|Publication number||US5421159 A|
|Application number||US 08/262,979|
|Publication date||Jun 6, 1995|
|Filing date||Jun 21, 1994|
|Priority date||Jun 21, 1994|
|Publication number||08262979, 262979, US 5421159 A, US 5421159A, US-A-5421159, US5421159 A, US5421159A|
|Inventors||Patrick F. Stokes|
|Original Assignee||Stokes; Patrick F.|
|Export Citation||BiBTeX, EndNote, RefMan|
|Patent Citations (18), Referenced by (32), Classifications (21), Legal Events (7)|
|External Links: USPTO, USPTO Assignment, Espacenet|
1. Field of the Invention
The present invention relates to an apparatus for supporting and cooling a beverage container. The apparatus has a faucet for dispensing the beverage.
2. Description of the Prior Art
U.S. Pat. No. 5,042,258, issued to Shaam P. Sundhar on Aug. 27, 1991, discloses a container for storing and chilling a beverage. The beverage is held within a removable cup. The cup is in contact with the cooled side of an electrothermal cooler. A power cord enables connection to a supply of electrical power, and a switch is disposed within the power circuit.
A refrigerated beverage container having an articulated spout is seen in U.S. Pat. No. 4,961,324, issued to Barry S. Allan on Oct. 9, 1990. Chilling is provided by placing a refrigerant in close proximity to a bottle or the like held in the container.
U.S. Pat. No. 4,932,225, issued to Mary E. Bighouse on Jun. 12, 1990, is representative of beverage containers comprising an insulated compartment for holding a beverage container, and a built in, cooperating pouch for holding a refrigerant. The container disclosed herein includes a handle.
A food receptacle is held in an inverted position in a cooler disclosed in U.S. Pat. No. 4,884,721, issued to Manfred Kirchler on Dec. 5, 1989. The cooler has an internal cavity cooperating in configuration with a can. A Peltier effect cooler is provided to chill the can.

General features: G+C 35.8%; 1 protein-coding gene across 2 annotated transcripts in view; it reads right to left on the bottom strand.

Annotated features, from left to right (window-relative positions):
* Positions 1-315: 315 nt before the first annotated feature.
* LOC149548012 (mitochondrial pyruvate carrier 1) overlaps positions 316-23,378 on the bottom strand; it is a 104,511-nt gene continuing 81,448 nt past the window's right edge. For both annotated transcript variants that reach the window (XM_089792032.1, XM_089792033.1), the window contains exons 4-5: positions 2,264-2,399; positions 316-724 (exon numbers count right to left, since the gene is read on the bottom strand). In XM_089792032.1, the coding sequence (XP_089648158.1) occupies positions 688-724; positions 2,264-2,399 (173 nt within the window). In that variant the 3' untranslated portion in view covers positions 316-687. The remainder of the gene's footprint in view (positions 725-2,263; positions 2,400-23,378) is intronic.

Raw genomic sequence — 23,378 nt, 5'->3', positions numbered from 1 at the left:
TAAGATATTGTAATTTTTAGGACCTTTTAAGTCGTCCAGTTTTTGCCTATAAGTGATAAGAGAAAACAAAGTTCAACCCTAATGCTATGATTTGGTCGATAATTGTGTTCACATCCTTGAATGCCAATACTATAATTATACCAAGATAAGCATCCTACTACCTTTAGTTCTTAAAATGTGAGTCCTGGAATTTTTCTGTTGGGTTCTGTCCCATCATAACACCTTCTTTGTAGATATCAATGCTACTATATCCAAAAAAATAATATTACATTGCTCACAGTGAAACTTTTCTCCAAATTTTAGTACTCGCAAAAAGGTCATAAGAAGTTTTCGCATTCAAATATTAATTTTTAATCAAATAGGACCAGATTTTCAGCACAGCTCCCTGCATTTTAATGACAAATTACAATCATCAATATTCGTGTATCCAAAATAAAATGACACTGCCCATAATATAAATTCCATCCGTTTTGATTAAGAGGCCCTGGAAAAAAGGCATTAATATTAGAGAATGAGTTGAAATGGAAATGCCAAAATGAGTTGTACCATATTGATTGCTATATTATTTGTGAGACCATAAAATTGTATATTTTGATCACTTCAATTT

Another Peltier effect cooler is employed in U.S. Pat. No. 4,681,611, issued to Hal J. Bohner on Jul. 21, 1987. A wine bottle is maintained at a predetermined temperature. In alternative embodiments, the heated side of the Peltier device is cooled by an electrically powered fan and by ice.
In U.K. Pat. Document 598,067, dated Feb. 10, 1948, it is proposed to provide an auxiliary compartment within an otherwise standard refrigerator having a powered refrigeration plant. The auxiliary compartment is disclosed as cooperating in configuration with a bottle or similar beverage container.
German Pat. Document No. DE 3,412,556, dated October, 1985, discloses a portable cooler having an insulated chamber for holding a beverage container, and a powered refrigeration system. The refrigeration system may be of the compression cycle type, the Peltier effect type, or a liquid absorption type.
None of the above inventions and patents, taken either singly or in combination, is seen to describe the instant invention as claimed.
The present invention provides an apparatus for chilling the contents of a beverage container, and for dispensing these contents through a faucet formed integrally to the apparatus. A further feature of the apparatus is that the beverage container is opened and fastened to the apparatus, so that the beverage can be dispensed upon demand by operating the faucet. An electrically powered refrigeration plant chills the beverage.